Is Surinam a Carribean Island like the others ?

Abstract : Suriname is the smallest country in South America. However, in regional academic literature, it has been repeatedly considered one of the largest Caribbean territories for many years (Best 1967; Granger 2008). This territory is generally included in the socio-historical group of the three Guianas (Lézy 2000), or the bio-geographical group of the Guiana Plateau. Additionally, Suriname is frequently considered part of the insular Caribbean (Girvan 2005). The latter consideration implies a geographical paradox that is twofold. In fact, Suriname, French Guiana and Guyana are not directly bordered by the Caribbean Sea. Moreover, like Belize, which is also commonly included in the Caribbean island group, Suriname is not an island in the strict sense of the word, i.e. land surrounded by water, based on the restricted definition of the term. Nevertheless, the Caribbean cannot be defined today on the sole basis of a deterministic relationship with the sea bearing the same name. Further, research conducted on insularity increasingly demonstrates the limitations of the physical nature of the island, in favour of feelings of belonging, alienation, etc. (Taglioni 2003).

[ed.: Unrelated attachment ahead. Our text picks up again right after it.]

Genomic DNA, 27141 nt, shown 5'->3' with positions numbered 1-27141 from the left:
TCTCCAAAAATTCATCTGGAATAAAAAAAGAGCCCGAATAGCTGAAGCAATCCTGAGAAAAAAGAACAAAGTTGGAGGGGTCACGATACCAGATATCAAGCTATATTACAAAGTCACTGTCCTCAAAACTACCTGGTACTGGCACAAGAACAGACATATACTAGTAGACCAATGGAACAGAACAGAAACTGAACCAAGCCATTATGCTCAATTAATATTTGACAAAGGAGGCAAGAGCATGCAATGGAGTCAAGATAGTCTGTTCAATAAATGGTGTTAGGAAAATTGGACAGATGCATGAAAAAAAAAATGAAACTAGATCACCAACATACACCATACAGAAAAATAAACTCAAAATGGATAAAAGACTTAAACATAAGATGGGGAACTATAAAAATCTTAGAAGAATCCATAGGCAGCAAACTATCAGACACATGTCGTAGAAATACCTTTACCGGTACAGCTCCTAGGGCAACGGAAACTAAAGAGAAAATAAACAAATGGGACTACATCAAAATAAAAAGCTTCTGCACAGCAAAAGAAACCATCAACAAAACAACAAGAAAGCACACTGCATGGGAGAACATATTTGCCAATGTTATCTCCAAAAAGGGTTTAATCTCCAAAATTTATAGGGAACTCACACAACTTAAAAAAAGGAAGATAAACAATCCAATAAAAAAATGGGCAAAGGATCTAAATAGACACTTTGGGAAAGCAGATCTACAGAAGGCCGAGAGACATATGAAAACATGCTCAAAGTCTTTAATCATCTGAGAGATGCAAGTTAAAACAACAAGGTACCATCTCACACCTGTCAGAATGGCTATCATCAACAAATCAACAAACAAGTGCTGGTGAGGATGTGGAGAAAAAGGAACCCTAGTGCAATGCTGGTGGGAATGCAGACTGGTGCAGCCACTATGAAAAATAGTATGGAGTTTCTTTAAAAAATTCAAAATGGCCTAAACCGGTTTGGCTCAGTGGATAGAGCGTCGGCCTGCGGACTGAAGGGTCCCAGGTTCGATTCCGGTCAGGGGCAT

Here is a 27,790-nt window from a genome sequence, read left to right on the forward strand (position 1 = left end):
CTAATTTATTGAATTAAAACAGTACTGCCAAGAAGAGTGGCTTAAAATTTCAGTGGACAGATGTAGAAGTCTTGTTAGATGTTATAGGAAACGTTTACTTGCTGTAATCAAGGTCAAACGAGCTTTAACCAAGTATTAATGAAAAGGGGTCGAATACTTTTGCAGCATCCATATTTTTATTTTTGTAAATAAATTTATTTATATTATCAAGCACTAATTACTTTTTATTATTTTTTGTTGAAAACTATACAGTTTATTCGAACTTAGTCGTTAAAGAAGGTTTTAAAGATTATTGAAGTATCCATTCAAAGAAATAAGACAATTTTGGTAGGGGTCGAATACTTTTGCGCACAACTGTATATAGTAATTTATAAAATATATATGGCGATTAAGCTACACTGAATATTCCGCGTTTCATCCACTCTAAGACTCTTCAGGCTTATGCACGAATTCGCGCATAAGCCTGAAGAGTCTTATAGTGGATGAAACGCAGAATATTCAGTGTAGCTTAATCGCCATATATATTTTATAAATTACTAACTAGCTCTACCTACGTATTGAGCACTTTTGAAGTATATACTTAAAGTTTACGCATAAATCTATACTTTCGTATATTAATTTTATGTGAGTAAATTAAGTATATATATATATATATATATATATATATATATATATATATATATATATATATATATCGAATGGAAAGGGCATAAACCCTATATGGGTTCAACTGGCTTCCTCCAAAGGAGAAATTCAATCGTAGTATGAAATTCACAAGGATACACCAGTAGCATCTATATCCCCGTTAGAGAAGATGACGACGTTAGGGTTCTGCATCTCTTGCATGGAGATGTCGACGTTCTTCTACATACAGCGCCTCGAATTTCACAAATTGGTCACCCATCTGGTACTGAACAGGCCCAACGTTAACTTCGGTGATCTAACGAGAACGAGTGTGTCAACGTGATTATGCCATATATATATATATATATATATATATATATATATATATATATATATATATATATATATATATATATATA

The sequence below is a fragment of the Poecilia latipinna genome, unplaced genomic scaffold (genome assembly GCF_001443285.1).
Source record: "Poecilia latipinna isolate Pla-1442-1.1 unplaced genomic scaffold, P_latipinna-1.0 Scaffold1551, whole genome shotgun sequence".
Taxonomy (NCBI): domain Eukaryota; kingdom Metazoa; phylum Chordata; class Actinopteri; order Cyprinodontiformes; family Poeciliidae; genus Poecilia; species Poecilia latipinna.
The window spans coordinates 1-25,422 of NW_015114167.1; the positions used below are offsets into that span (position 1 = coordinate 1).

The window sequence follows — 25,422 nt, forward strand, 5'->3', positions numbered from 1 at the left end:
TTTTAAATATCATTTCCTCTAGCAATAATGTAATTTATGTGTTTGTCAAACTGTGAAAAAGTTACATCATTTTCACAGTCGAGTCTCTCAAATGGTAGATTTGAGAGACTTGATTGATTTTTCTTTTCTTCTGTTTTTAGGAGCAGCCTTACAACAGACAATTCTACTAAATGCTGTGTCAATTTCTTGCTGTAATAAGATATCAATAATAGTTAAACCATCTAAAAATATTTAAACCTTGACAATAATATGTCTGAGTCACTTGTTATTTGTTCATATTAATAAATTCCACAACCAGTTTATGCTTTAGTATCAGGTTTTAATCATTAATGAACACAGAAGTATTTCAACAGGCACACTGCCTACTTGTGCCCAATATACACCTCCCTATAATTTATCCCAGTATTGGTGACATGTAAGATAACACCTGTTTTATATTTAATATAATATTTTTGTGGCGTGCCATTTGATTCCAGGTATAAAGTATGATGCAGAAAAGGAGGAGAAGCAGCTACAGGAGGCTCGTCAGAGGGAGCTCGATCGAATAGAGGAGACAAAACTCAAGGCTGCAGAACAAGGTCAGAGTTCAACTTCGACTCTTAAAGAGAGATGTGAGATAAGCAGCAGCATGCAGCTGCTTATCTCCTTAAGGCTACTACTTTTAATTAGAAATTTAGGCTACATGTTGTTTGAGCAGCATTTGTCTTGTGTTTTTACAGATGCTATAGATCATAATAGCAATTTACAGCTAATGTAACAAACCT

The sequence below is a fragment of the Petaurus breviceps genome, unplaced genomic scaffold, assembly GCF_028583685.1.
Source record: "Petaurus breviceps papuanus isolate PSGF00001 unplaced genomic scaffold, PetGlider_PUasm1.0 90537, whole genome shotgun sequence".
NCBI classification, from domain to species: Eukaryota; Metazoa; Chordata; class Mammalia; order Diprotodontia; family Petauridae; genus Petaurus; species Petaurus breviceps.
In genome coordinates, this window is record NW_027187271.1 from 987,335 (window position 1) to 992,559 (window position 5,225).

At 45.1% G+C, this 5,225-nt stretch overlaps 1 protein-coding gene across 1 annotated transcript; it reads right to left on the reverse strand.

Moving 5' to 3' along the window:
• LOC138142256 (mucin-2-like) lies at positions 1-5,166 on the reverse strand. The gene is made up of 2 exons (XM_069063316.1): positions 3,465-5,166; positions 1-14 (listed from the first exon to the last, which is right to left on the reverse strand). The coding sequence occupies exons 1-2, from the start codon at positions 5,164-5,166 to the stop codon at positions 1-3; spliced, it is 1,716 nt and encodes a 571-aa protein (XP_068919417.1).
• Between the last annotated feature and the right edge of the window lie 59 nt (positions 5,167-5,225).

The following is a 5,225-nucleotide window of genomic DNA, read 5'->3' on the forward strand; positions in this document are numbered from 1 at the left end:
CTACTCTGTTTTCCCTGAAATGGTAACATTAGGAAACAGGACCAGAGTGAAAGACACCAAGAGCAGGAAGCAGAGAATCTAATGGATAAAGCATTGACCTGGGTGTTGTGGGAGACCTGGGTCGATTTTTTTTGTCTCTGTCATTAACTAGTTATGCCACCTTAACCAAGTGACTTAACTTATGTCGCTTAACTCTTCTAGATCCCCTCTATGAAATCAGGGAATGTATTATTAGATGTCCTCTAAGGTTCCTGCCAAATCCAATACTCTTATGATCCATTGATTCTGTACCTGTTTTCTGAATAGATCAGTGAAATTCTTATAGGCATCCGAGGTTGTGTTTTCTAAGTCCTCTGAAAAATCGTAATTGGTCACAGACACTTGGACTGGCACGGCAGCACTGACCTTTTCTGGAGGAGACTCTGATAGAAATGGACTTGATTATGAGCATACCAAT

Mots-clés : Caraïbes Suriname
Type de document :
Article dans une revue
Caribbean Atlas, 2013, 5 p
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Contributeur : Réunion Univ <>
Soumis le : dimanche 16 avril 2017 - 16:51:02
Dernière modification le : samedi 16 mars 2019 - 01:40:50
Document(s) archivé(s) le : lundi 17 juillet 2017 - 12:11:11


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  • HAL Id : hal-01244081, version 1


François Taglioni, Romain Cruse. Is Surinam a Carribean Island like the others ?. Caribbean Atlas, 2013, 5 p. 〈hal-01244081〉



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